Archive | Top 10 RSS feed for this section

10 Future Scenarios Worse than a Sarah Palin Presidency

5 Nov

Does the prospect of Sarah Palin in the White House scare you? Comic books show us it could be much, much worse.

Following gains by the Republicans in the US House of Representatives during the recent mid-term elections, there is renewed speculation that Sarah Palin will emerge as the GOP’s presidential candidate in 2012. While there are many who are elated by this prospect, the possibility of a Palin presidency is causing concern both from within the Democratic Party and the GOP itself.

Relax, people! Let’s put this possible future into perspective. Those of us who have read comic books all our lives are no strangers to disastrous futures. Here’s a list of my favorite future scenarios … all of which are far worse than having a self-described “Mama Grizzly” as leader of the world’s most powerful nation:

10. The Kamandi future

Sometime in the future, most of the human race is wiped out in a calamity known only as the “Great Disaster”. Intelligent animals (who now walk upright like humans) become the dominant life forms, including gorilla, tiger, lion, rat and dog men. Humans regress into a more primitive state and are used mainly as slave labor by their animal masters.

This is the world of Kamandi, the last boy on Earth, first published in 1972 (DC Comics).

9. The Judge Dredd future


Following nuclear holocaust, mankind is forced to live in over-crowded “Mega-Cities” because what’s left of the US is an irradiated wasteland called the “Cursed Earth”. Crime is rampant and the cities are policed only by “Street Judges” (like the hero) who have the power to arrest, sentence and even execute those they deem criminals on the spot.

Judge Dredd first appeared in the British science fiction anthology 2000 AD in 1977.

8. Days of Future Past

A group of mutants assassinate a US Senator, prompting the government to activate the Sentinels, deadly giant robots, who then decide that the only way to eradicate the mutant threat is to take over the government. Thousands of mutants, super-powered humans and ordinary humans alike are slaughtered in the process. The survivors are herded into concentration camps.

We saw a glimpse of this future in “Days of Future Past”, X-Men #141-142, published in 1981 (Marvel Comics).

7. The Hellboy Apocalypse 

The elder gods known as the Ogdru Jahad invade the earth from their hellish dimension and sweep over the planet, killing everyone. Hellboy fulfills his role as the Anung Un Rama (the Beast of the Apocalypse), ushering in the End of the World.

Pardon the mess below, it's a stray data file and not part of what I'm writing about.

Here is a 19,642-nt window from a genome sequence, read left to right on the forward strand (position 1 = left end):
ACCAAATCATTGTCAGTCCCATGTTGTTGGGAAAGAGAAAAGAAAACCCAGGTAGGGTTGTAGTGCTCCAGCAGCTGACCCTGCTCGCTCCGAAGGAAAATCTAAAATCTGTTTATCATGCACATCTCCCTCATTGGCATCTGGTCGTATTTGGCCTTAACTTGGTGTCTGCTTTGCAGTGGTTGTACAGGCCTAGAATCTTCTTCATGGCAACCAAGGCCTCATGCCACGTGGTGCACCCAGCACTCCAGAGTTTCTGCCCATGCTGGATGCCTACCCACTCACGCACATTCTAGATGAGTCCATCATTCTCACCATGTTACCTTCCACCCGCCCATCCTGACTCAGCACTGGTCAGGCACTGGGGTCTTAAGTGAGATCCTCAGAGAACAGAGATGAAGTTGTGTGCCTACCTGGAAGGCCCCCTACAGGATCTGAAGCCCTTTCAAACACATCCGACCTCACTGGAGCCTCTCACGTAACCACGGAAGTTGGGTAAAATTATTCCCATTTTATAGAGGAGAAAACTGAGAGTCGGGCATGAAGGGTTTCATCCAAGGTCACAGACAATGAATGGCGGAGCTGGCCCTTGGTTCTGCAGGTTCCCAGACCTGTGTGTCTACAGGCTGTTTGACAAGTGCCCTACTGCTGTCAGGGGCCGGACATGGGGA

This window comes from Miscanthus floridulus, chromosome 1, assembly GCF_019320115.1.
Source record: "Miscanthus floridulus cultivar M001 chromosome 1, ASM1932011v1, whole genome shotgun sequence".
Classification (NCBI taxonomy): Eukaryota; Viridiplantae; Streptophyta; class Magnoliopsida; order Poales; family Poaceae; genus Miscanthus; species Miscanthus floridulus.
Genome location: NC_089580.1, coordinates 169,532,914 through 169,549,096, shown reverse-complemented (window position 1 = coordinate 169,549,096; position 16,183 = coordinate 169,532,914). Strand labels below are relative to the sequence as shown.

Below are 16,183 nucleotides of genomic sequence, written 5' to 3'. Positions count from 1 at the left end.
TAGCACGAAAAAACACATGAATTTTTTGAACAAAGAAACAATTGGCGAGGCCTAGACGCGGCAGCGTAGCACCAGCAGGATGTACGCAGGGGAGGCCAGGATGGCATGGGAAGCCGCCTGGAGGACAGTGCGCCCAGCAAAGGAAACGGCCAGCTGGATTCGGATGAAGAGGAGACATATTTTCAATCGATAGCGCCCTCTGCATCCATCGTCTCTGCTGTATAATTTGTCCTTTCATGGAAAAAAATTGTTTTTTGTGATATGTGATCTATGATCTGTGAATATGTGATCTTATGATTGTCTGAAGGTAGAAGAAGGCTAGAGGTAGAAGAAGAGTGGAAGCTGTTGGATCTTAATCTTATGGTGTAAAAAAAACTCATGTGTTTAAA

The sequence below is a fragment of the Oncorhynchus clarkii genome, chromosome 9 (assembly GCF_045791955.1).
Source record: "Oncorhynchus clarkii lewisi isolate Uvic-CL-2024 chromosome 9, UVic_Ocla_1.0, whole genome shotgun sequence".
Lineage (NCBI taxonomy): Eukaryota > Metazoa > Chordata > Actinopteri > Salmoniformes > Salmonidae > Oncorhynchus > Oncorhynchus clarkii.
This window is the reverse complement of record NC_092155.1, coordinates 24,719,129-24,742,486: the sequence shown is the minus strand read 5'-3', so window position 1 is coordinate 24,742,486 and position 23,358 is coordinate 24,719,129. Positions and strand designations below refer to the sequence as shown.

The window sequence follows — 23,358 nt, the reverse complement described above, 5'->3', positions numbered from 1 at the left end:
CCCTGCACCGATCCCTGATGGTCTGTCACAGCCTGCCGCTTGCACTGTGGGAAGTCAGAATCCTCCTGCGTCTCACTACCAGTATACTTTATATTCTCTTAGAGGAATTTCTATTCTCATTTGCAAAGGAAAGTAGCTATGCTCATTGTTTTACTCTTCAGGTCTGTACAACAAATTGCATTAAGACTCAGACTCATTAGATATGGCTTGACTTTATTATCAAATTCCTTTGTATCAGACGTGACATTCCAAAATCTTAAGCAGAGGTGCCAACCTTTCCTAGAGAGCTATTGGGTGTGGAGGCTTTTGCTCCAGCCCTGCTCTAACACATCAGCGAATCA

Hellboy’s role in the Apocalypse was first foretold (though not actually played out) in the first miniseries Hellboy: Seed of Destruction in 1994 (Dark Horse Comics). We also got a glimpse of these scenes in the first Hellboy movie.

6. The Dark Knight Returns future

The Cold War never ends, criminal gangs run wild in the cities and the US government is a fascist state with Ronald Reagan as President. All super-hero activity has been declared illegal, except for a certain blue and red-clad Kryptonian who operates in secret on the orders of the government.

This future was seen through the eyes of an elderly Bruce Wayne, forced out of retirement in The Dark Knight Returns, published in 1986 (DC Comics).

5. The Kingdom Come future

Super-human activity reaches its apex. Battles between meta-humans spill out daily onto the streets of America’s cities, without heed to property damage or civilian casualties. The conflict erupts into full civil war, prompting the United Nations to order a nuclear bomb dropped on American soil.

These events were chronicled in the miniseries Kingdom Come, published in 1996 (DC Comics).

4. The Y: The Last Man future

A mysterious plague wipes out every living mammal possessing a Y chromosome — including embryos, fertilized eggs, and even sperm. The only survivors are a male New York resident and his pet monkey. The survivors (all women) must deal with what remains of the world, including humanity’s impending extinction.

This future was depicted in Y: The Last Man, published in 2002 (Vertigo / DC Comics).

3. The OMAC future


Sometime in the future, a catastrophe puts an end to civilization as we know it. Cities lie in ruin and zombie-like monsters roam the subways. The world is policed by the Global Peace Agency and its single super-human operative, code name: One Man Army Corps (OMAC).